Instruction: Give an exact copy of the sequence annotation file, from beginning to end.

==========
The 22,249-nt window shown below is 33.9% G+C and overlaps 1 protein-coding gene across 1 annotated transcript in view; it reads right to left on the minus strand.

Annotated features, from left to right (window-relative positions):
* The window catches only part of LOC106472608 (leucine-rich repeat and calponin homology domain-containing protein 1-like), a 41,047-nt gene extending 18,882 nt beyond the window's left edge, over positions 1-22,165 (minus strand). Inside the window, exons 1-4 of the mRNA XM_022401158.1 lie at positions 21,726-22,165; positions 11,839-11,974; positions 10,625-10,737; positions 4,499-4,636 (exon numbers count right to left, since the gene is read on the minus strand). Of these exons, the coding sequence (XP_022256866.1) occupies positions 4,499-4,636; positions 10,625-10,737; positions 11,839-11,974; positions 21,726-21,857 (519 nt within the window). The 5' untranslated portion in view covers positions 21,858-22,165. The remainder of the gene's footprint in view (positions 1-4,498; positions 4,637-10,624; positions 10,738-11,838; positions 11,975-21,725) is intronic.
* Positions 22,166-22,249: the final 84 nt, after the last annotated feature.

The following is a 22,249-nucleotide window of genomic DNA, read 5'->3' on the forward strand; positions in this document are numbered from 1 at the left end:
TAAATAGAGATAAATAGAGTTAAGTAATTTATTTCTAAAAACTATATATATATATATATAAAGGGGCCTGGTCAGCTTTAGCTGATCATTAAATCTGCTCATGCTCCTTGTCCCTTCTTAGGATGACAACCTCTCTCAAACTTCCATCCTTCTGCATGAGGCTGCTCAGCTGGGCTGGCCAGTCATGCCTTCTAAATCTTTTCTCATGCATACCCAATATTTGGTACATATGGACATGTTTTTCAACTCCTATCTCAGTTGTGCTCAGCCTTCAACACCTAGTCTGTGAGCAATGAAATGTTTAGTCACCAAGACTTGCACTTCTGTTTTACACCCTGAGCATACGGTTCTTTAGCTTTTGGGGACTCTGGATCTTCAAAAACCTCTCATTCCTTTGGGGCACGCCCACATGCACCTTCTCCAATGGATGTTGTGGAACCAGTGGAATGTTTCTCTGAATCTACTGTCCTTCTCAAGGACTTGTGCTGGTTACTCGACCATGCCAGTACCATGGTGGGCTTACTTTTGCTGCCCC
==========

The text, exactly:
The 22,249-nt window shown below is 33.9% G+C and overlaps 1 protein-coding gene across 1 annotated transcript in view; it reads right to left on the minus strand.

Annotated features, from left to right (window-relative positions):
* The window catches only part of LOC106472608 (leucine-rich repeat and calponin homology domain-containing protein 1-like), a 41,047-nt gene extending 18,882 nt beyond the window's left edge, over positions 1-22,165 (minus strand). Inside the window, exons 1-4 of the mRNA XM_022401158.1 lie at positions 21,726-22,165; positions 11,839-11,974; positions 10,625-10,737; positions 4,499-4,636 (exon numbers count right to left, since the gene is read on the minus strand). Of these exons, the coding sequence (XP_022256866.1) occupies positions 4,499-4,636; positions 10,625-10,737; positions 11,839-11,974; positions 21,726-21,857 (519 nt within the window). The 5' untranslated portion in view covers positions 21,858-22,165. The remainder of the gene's footprint in view (positions 1-4,498; positions 4,637-10,624; positions 10,738-11,838; positions 11,975-21,725) is intronic.
* Positions 22,166-22,249: the final 84 nt, after the last annotated feature.

The following is a 22,249-nucleotide window of genomic DNA, read 5'->3' on the forward strand; positions in this document are numbered from 1 at the left end:
TAAATAGAGATAAATAGAGTTAAGTAATTTATTTCTAAAAACTATATATATATATATATAAAGGGGCCTGGTCAGCTTTAGCTGATCATTAAATCTGCTCATGCTCCTTGTCCCTTCTTAGGATGACAACCTCTCTCAAACTTCCATCCTTCTGCATGAGGCTGCTCAGCTGGGCTGGCCAGTCATGCCTTCTAAATCTTTTCTCATGCATACCCAATATTTGGTACATATGGACATGTTTTTCAACTCCTATCTCAGTTGTGCTCAGCCTTCAACACCTAGTCTGTGAGCAATGAAATGTTTAGTCACCAAGACTTGCACTTCTGTTTTACACCCTGAGCATACGGTTCTTTAGCTTTTGGGGACTCTGGATCTTCAAAAACCTCTCATTCCTTTGGGGCACGCCCACATGCACCTTCTCCAATGGATGTTGTGGAACCAGTGGAATGTTTCTCTGAATCTACTGTCCTTCTCAAGGACTTGTGCTGGTTACTCGACCATGCCAGTACCATGGTGGGCTTACTTTTGCTGCCCC